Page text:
The person you are about to read about is someone who actually affected all of us. It's because of a person like this that there isn't just a title of "American". It's because of a person like her that we can debate any and every topic in the world and still ride the next day together. It's because of a person like this that we all can live together in this country, Hell, in this world.
It's because of this couragous woman I can ride my motorcycle with some kool people.
Just thought you should know.
Civil Rights Pioneer Vivian Jones Dies By BERNARD McGHEE, Associated Press Writer
Vivian Malone Jones, one of two black students whose effort to enroll at the University of Alabama led to George Wallace's infamous "stand in the schoolhouse door" in 1963, died Thursday. She was 63.
Jones, who went on to become the first black to graduate from the school, died at Atlanta Medical Center, where she had been admitted Tuesday after suffering a stroke, said her sister, Sharon Malone.
"She was absolutely fine Monday," Sharon Malone said.
Jones, a retired federal worker who lived in Atlanta, grew up in Mobile, Ala. She had enrolled at historically black Alabama A&M University in Huntsville when she transferred to the University of Alabama in 1963. The move led to then-Gov. Wallace's infamous stand in defiance of orders to admit black students. Jones and James Hood, accompanied by then-Deputy U.S. Attorney General Nicholas Katzenbach, enrolled after Wallace finished his statement and left.
At an appearance last year in Mobile, she recalled meeting with Wallace in 1996, when the former governor was in frail health. He died in 1998.
"I asked him why did he do it," she said. "He said he did what he felt needed to be done at that point in time, but he would not do that today. At that point, we spoke — I spoke — of forgiveness."
She recalled that she and Hood waited in a car until Wallace read his proclamation. Finally, when he stepped aside, she said, that allowed them to enter the university.
"I was never afraid. I did have some apprehensions in my mind, though, especially having gone to segregated, `separate, but equal' schools," she said.
Jones said her religious beliefs gave her confidence to persist, and she graduated in 1965.
"God was with me," she said.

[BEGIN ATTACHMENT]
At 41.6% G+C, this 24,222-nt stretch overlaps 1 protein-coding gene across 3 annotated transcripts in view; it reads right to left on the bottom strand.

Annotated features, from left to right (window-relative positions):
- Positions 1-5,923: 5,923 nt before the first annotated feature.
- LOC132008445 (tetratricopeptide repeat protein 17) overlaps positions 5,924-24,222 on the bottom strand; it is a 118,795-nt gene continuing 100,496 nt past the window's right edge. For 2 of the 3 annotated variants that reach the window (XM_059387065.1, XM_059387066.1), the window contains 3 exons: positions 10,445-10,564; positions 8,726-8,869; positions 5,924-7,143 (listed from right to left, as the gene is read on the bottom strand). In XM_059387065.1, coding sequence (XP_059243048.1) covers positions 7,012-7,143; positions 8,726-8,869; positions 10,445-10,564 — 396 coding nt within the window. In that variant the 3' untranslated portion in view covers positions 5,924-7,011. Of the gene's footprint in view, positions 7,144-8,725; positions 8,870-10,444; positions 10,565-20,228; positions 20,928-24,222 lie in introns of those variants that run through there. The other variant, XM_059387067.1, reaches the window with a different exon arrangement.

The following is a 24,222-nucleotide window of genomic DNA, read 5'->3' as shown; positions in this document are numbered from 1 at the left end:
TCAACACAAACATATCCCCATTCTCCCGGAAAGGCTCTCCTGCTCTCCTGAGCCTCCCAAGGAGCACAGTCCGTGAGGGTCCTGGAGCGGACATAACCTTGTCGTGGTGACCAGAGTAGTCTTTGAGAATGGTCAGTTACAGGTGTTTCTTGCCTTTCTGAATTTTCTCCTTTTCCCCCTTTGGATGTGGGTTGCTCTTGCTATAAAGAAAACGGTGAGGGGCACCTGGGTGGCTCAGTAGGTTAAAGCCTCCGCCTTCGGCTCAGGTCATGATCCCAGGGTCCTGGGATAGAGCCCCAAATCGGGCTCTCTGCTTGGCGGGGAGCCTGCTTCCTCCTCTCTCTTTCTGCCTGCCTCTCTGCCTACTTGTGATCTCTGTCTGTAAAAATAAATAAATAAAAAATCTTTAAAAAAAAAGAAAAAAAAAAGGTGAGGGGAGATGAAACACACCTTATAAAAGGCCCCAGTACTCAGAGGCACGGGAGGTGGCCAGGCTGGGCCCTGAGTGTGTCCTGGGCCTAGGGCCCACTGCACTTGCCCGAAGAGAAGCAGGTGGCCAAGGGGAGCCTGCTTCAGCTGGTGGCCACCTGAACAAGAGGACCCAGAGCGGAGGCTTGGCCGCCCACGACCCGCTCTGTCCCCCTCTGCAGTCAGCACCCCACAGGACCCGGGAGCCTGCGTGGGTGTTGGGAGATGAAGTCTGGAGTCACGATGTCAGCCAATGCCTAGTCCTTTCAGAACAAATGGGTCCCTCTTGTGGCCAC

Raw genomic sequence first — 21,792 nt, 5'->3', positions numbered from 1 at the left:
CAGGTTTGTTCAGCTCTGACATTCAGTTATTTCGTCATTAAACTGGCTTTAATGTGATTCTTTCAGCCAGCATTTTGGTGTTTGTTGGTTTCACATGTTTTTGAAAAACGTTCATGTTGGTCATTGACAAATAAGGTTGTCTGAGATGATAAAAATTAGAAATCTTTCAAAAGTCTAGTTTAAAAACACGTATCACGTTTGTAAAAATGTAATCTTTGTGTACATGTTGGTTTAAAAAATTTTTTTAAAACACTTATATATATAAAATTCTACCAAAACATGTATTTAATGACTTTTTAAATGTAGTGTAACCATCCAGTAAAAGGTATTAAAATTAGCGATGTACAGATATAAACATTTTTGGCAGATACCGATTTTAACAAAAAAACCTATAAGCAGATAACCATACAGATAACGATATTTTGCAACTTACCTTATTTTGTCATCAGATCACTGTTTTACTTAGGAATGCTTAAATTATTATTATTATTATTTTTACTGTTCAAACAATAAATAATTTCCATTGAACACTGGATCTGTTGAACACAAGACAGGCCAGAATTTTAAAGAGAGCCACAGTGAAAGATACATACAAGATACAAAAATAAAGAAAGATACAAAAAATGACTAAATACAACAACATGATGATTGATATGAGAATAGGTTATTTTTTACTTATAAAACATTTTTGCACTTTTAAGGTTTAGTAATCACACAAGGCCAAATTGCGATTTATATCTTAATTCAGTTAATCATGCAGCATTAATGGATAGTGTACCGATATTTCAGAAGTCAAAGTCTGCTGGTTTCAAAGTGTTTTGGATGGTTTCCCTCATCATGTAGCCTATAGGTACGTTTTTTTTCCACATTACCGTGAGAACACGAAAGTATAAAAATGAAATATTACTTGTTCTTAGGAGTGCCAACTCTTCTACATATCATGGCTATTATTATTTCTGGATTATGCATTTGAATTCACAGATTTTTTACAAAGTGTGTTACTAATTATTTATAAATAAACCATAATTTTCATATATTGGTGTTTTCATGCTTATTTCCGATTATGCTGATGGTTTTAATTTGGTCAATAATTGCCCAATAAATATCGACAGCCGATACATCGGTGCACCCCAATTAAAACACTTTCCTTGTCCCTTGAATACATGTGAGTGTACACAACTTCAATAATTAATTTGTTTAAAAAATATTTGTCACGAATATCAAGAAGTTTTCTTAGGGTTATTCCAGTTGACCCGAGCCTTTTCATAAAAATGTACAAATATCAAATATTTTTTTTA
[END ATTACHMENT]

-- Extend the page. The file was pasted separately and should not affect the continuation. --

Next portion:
Hood left after a few months, but returned to receive his doctorate in 1997.
Now a retired educator living in Madison, Wis., Hood said Jones was a quiet person in public, but she always provided encouragement to him during the events at Alabama.
"She was a very determined person, probably more so than I was," he said Thursday.
He said the agreement between the White House and Wallace's aides provided that Wallace would step aside. They had already enrolled quietly at the federal courthouse in Birmingham, and all they had to do was pay their fees and leave, he said.
He recalled talking to President Kennedy on the telephone.
"We knew it was going to be historic but we had no idea what the impact would be," he said.
After graduating, Jones went on to work for the U.S. Justice Department in Washington and for the Environmental Protection Agency in Atlanta, where she retired, her sister said.
"She had a long career in government," Sharon Malone said.
Wallace's son, George Jr., called Jones "a true American hero" and said he "was deeply saddened" to hear of her death.
University of Alabama President Robert E. Witt paid tribute to Jones on Thursday, saying she "opened the doors of opportunity for thousands of students. She will be remembered for her courage and grace that inspired young people throughout the world. We pray for strength for her family during this difficult time."
While Jones was the first black Alabama graduate, she and Hood were not the first to enroll at the school. Autherine Lucy enrolled at Alabama in 1956, but rioting broke out and her stay there was brief.
Her husband died last year. She is survived by a son, a daughter and a grandson.
Associated Press Writer Phillip Rawls in Montgomery, Ala., contributed to this report.